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Dragons Den's Duncan Bannatyne – 43 Mistakes Businesses Make

by Jon Law, on October 1, 2011

I’ve just finished reading this business self-help book by Duncan Bannatyne, of the Dragons Den and the Bannatyne group of companies. It’s pretty good, easy to read and packed with great advice and importantly tips to avoid the mistakes he outlines. Below is a brief video of Duncan Bannatyne talking about his book.

Dragons Den

I’ve not been a fan of Bannatyne, at all, I always found him rude. After being coerced into watching the Dragons Den a few times I changed my mind. He’s blunt, alright, but is willing to take a punt even when the Dragons' tide is wholeheartedly against the entrepreneurs presenting. He also understands the value of good SEO – search engine optimisation – and is a big twitter fan. So after a recommendation I ordered the book from Amazon.

Dragons of the Den

Furthermore, despite his vast fortune, Bannatyne is not avoiding the UK tax system by using offshore companies. This led to a fall out with a previous Dragon, James Caan. I like this immensely, someone who is rich but not greedy, all good in my book, but shameful on the part of James Caan.

The book is well written, entertaining and easy to read. He seems less blunt in the book but his more easy-going writing style doesn’t detract from making the point. Forty three of them! It’s a good book and will make you think and, perhaps, reassess where your business is going. It offers an objective viewpoint.

The book is punctuated with excellent ‘Case Studies’ which serve to illustrate the points he makes. These are brilliant because they are recent examples that everyone will have heard of. There’s the Oil spill in the Gulf of Mexico, Woolworths, Marks and Spencer’s, Bank of Scotland and more.

43 mistakes

The very first mistake he highlights, concerns not taking good advice. He makes the point that there is a lot of advice available but most of it is rubbish. It’s easy to get hold of poor advice which can render an entrepreneur less likely to recognise good advice when it is given.

That in itself is a good point but I really liked how, right from the start (2nd mistake – taking responsibility), he busted the myth that to be good in business you need to be ruthless. He suggests that you need to be tough enough to make difficult decisions and to do the dirty work but not ruthless.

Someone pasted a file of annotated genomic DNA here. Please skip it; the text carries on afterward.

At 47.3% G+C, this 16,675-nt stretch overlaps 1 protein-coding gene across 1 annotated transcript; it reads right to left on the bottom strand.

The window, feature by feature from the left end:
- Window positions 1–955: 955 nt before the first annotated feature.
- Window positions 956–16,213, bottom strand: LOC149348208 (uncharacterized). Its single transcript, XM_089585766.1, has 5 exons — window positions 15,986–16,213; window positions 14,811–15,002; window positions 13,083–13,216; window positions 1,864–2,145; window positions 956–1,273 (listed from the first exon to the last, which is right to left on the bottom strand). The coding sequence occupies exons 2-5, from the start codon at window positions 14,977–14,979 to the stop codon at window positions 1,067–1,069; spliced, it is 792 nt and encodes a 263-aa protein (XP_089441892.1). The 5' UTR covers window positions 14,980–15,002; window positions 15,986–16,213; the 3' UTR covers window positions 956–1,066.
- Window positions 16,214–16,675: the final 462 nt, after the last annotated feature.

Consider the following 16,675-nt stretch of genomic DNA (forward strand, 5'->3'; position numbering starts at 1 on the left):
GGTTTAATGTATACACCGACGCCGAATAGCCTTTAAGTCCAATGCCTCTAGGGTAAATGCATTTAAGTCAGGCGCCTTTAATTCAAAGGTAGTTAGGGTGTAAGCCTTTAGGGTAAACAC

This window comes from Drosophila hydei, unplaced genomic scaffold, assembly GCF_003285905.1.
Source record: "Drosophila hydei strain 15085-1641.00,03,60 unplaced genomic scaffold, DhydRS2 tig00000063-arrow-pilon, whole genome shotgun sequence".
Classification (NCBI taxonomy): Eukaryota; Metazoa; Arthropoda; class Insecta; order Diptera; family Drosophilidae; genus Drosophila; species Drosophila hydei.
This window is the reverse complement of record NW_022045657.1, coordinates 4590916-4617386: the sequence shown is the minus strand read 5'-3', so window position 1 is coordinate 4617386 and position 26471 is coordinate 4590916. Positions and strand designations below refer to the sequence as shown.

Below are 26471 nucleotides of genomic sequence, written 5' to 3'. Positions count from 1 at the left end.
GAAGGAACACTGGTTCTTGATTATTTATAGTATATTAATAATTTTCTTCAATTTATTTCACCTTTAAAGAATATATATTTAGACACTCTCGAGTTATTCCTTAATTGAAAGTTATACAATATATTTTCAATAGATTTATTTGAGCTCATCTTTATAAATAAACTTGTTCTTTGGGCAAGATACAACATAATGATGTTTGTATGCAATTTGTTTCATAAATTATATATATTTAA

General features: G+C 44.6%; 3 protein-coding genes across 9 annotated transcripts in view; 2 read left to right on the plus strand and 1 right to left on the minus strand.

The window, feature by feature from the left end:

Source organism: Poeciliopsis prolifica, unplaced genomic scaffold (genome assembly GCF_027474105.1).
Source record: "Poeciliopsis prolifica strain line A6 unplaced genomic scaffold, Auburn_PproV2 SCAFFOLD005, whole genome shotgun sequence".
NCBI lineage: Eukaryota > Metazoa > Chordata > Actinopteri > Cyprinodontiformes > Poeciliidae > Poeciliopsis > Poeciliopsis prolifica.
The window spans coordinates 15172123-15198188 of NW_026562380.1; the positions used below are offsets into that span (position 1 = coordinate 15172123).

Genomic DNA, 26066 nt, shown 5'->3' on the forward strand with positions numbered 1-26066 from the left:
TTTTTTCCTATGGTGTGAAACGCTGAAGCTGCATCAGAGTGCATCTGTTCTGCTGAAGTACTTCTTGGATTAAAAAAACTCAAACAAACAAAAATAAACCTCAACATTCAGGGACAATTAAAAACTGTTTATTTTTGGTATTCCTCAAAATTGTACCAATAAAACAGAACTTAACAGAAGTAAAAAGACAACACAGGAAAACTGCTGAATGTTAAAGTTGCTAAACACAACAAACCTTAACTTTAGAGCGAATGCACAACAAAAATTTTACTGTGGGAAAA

The book goes from the general to the more specific as the mistakes progress through all 43 and there really is some good stuff in there, still very general but there some ball park tips you can use to practically avoid mistakes.

For example, mistake 34 ‘failing to delegate’ is something that anyone in business can relate to, it can be very difficult to let go of the strings! And even if you do manage to delegate it can be more difficult to actually let the delegated person get on with the job without you interfering! Now that rings bells!

He provides an eight point checklist to follow so that the person you delegate to has all the skills required to do the job. Interestingly, the final point is simply – let them get on with it! If the previous seven points are taken care of you can comfortably do that. Good stuff.

Overall, the book is a very good read with a heap of useful insights which can be applied to your business which will help you succeed and attain growth. As a side note, anyone going on the Dragons Den should read this because there are a lot of basic errors explained, which you need to avoid if you want a decent chance of getting the investment. Definitely recommended! There may be more tips on Duncan’s blog, it is probably worth a look.

There's certainly a lot that you can learn from the Dragons Den.

Topics:TwitterBannatyne43 Mistakes Businesses MakeLocal Business MarketingSEO For BusinessDuncan BannatyneDragons' Den43 Mistakes Businesses Make and how to avoid themJames CaanSocial Media and SEO

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